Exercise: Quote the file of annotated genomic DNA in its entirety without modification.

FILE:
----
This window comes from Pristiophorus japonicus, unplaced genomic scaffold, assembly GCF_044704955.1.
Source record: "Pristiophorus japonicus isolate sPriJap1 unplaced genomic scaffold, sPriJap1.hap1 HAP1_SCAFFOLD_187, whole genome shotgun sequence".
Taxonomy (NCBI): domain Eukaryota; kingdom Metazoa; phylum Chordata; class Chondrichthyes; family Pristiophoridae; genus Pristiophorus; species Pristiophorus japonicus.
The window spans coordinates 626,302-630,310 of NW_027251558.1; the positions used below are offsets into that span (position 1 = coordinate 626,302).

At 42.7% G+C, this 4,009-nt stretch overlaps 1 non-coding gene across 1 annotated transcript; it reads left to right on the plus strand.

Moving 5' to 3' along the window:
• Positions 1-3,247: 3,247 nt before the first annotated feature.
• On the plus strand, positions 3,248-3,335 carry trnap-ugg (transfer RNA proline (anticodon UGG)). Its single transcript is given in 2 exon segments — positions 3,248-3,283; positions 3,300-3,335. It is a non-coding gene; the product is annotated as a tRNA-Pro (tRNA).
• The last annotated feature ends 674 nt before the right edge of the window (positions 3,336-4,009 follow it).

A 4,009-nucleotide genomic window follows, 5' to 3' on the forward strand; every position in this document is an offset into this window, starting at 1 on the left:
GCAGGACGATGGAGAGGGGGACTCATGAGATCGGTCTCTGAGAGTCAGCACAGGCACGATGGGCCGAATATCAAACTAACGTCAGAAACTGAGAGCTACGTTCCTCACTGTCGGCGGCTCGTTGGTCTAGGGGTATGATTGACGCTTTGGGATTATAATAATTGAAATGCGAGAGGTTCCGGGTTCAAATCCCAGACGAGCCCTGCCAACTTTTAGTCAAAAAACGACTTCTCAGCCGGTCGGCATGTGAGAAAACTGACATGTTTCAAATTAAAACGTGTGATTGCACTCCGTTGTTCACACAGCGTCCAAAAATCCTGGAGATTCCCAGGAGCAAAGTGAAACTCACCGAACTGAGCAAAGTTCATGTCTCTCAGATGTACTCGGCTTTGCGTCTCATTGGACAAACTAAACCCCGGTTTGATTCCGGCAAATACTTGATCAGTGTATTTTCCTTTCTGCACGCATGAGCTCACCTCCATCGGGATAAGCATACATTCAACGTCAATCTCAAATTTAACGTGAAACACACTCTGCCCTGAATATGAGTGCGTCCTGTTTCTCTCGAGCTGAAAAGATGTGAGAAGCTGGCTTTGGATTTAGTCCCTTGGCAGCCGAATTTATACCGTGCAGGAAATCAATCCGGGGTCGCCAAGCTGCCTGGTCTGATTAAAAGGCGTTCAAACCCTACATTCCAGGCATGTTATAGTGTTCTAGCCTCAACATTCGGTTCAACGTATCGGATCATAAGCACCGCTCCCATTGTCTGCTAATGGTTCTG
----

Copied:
This window comes from Pristiophorus japonicus, unplaced genomic scaffold, assembly GCF_044704955.1.
Source record: "Pristiophorus japonicus isolate sPriJap1 unplaced genomic scaffold, sPriJap1.hap1 HAP1_SCAFFOLD_187, whole genome shotgun sequence".
Taxonomy (NCBI): domain Eukaryota; kingdom Metazoa; phylum Chordata; class Chondrichthyes; family Pristiophoridae; genus Pristiophorus; species Pristiophorus japonicus.
The window spans coordinates 626,302-630,310 of NW_027251558.1; the positions used below are offsets into that span (position 1 = coordinate 626,302).

At 42.7% G+C, this 4,009-nt stretch overlaps 1 non-coding gene across 1 annotated transcript; it reads left to right on the plus strand.

Moving 5' to 3' along the window:
• Positions 1-3,247: 3,247 nt before the first annotated feature.
• On the plus strand, positions 3,248-3,335 carry trnap-ugg (transfer RNA proline (anticodon UGG)). Its single transcript is given in 2 exon segments — positions 3,248-3,283; positions 3,300-3,335. It is a non-coding gene; the product is annotated as a tRNA-Pro (tRNA).
• The last annotated feature ends 674 nt before the right edge of the window (positions 3,336-4,009 follow it).

A 4,009-nucleotide genomic window follows, 5' to 3' on the forward strand; every position in this document is an offset into this window, starting at 1 on the left:
GCAGGACGATGGAGAGGGGGACTCATGAGATCGGTCTCTGAGAGTCAGCACAGGCACGATGGGCCGAATATCAAACTAACGTCAGAAACTGAGAGCTACGTTCCTCACTGTCGGCGGCTCGTTGGTCTAGGGGTATGATTGACGCTTTGGGATTATAATAATTGAAATGCGAGAGGTTCCGGGTTCAAATCCCAGACGAGCCCTGCCAACTTTTAGTCAAAAAACGACTTCTCAGCCGGTCGGCATGTGAGAAAACTGACATGTTTCAAATTAAAACGTGTGATTGCACTCCGTTGTTCACACAGCGTCCAAAAATCCTGGAGATTCCCAGGAGCAAAGTGAAACTCACCGAACTGAGCAAAGTTCATGTCTCTCAGATGTACTCGGCTTTGCGTCTCATTGGACAAACTAAACCCCGGTTTGATTCCGGCAAATACTTGATCAGTGTATTTTCCTTTCTGCACGCATGAGCTCACCTCCATCGGGATAAGCATACATTCAACGTCAATCTCAAATTTAACGTGAAACACACTCTGCCCTGAATATGAGTGCGTCCTGTTTCTCTCGAGCTGAAAAGATGTGAGAAGCTGGCTTTGGATTTAGTCCCTTGGCAGCCGAATTTATACCGTGCAGGAAATCAATCCGGGGTCGCCAAGCTGCCTGGTCTGATTAAAAGGCGTTCAAACCCTACATTCCAGGCATGTTATAGTGTTCTAGCCTCAACATTCGGTTCAACGTATCGGATCATAAGCACCGCTCCCATTGTCTGCTAATGGTTCTG